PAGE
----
VARTAN OSKANIAN, Minister for Foreign Affairs of Armenia: My country has offered unreserved assistance to the global coalition against terrorism. It has signed anti-terrorism conventions of both the Council of Europe and the United Nations, and it has offered military and strategic assistance. It still insists, however, that the fundamental development issues, both short and long term, be addressed. That is of particular concern to the region, because its stability is undermined because it lacks the universal guarantees of the basic freedoms that are the hallmarks of modern society, and which decrease the likelihood of violent social and political solutions.

    Security and peace in the world depends on each region being responsible for addressing outstanding issues and maintaining stability. Leaders must abandon the expedience of "realpolitik" for the efficacy of "just-politik". Armenia’s contribution to the peace and stability of the Caucasus is intertwined with issues that involve two neighbours. One condition is the absence of relations with Turkey to the west; and the other is the Nagorno-Karabakh conflict that affects relations with Azerbaijan. In the latter situation, the independence of Nagorno-Karabakh’s people has been affirmed for over 10 years now. Justice for those people has been at the core of Armenia’s policies, not just because it is right, but because lasting peace, economic cooperation and political development for the region depend on resolving the problem fairly and fully. Azerbaijan’s empty calls for a military solution based on old clichés, rather than new realities, are unacceptable to those who want peace.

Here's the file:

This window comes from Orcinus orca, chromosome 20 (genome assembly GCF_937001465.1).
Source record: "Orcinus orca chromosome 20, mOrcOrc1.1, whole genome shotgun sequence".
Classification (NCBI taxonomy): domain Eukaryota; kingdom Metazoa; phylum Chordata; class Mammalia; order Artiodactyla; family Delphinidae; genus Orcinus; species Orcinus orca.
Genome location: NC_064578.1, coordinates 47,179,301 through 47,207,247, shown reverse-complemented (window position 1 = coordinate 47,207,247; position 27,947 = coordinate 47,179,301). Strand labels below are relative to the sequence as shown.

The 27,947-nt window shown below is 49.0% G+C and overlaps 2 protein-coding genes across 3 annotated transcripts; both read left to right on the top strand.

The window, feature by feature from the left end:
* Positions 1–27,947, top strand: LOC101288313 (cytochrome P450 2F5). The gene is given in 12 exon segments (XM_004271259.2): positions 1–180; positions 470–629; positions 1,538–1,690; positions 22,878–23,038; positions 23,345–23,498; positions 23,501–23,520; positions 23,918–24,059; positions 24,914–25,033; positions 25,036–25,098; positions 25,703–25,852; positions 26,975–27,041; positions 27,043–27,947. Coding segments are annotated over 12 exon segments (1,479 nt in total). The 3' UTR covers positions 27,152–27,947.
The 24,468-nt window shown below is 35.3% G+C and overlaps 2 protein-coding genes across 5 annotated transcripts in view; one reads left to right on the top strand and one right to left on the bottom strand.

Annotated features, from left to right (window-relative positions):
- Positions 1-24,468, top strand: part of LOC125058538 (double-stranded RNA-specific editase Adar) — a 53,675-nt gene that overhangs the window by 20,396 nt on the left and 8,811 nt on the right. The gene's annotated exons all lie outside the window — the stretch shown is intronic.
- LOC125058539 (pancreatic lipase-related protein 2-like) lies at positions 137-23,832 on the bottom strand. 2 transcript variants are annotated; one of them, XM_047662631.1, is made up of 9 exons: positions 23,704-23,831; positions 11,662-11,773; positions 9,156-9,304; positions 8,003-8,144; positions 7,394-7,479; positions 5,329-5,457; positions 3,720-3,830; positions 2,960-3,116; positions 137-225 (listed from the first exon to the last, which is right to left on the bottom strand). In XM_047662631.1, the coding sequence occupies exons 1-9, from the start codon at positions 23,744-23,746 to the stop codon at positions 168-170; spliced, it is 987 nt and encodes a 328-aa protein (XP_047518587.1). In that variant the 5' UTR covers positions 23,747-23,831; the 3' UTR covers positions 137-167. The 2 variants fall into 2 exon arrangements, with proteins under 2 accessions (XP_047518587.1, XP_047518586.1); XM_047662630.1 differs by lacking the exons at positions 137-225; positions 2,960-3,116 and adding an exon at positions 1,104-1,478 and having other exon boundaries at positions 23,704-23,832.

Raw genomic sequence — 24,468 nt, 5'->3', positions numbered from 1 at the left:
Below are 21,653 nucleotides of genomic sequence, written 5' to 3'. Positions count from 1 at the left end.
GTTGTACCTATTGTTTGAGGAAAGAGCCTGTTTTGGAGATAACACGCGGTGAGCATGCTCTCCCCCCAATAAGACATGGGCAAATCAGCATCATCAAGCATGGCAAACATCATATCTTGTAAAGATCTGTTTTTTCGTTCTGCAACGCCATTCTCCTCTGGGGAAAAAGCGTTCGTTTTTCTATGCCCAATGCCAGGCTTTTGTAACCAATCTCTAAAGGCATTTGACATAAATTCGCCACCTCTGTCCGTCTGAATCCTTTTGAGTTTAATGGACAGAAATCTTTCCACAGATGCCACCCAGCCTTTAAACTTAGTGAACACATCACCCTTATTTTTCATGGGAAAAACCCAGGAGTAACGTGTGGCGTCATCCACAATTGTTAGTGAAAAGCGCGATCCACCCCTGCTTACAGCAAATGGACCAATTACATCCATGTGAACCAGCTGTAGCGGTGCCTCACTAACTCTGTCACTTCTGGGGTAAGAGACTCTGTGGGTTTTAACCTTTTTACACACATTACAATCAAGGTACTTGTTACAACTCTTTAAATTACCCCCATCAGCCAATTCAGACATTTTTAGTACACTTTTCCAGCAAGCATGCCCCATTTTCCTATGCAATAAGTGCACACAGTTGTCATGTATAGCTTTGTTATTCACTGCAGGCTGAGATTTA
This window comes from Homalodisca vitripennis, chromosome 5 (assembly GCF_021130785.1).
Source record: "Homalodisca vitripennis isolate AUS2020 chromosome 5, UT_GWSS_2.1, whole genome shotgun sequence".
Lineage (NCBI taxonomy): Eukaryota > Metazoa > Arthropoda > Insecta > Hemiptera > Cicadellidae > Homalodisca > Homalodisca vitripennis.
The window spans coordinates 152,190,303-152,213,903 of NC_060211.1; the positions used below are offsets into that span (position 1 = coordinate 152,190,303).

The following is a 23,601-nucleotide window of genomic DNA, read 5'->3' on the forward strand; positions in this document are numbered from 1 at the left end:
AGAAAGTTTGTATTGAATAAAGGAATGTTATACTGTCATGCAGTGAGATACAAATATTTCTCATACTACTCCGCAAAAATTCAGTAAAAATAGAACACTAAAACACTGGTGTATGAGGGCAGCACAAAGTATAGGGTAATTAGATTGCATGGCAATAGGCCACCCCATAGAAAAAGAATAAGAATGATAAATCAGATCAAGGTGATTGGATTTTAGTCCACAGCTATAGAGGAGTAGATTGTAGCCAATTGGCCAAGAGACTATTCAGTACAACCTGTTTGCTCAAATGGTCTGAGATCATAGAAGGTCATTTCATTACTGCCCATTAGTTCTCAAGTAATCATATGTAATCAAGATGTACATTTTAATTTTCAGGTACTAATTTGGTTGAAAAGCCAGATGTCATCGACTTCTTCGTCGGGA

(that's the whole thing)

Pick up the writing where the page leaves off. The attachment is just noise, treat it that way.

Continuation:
As for relations with Turkey, in the post-11 September world, when the cold war has finally ended and old enemies put aside differences, perhaps Turkey will put aside preconditions in the interests of regional and world peace. Armenia would like to have normal relations with Turkey and hopes Turkey will establish diplomatic relations with Armenia, opening the borders and engaging in constructive cooperation. The obvious, however, must be said. The memory of Armenian genocide continues to haunt and obstruct relations. The issues, however, can be addressed through dialogues, in the aftermath of events that have reminded us that humans are capable of indescribable evils and that mass violence is not a thing of the past.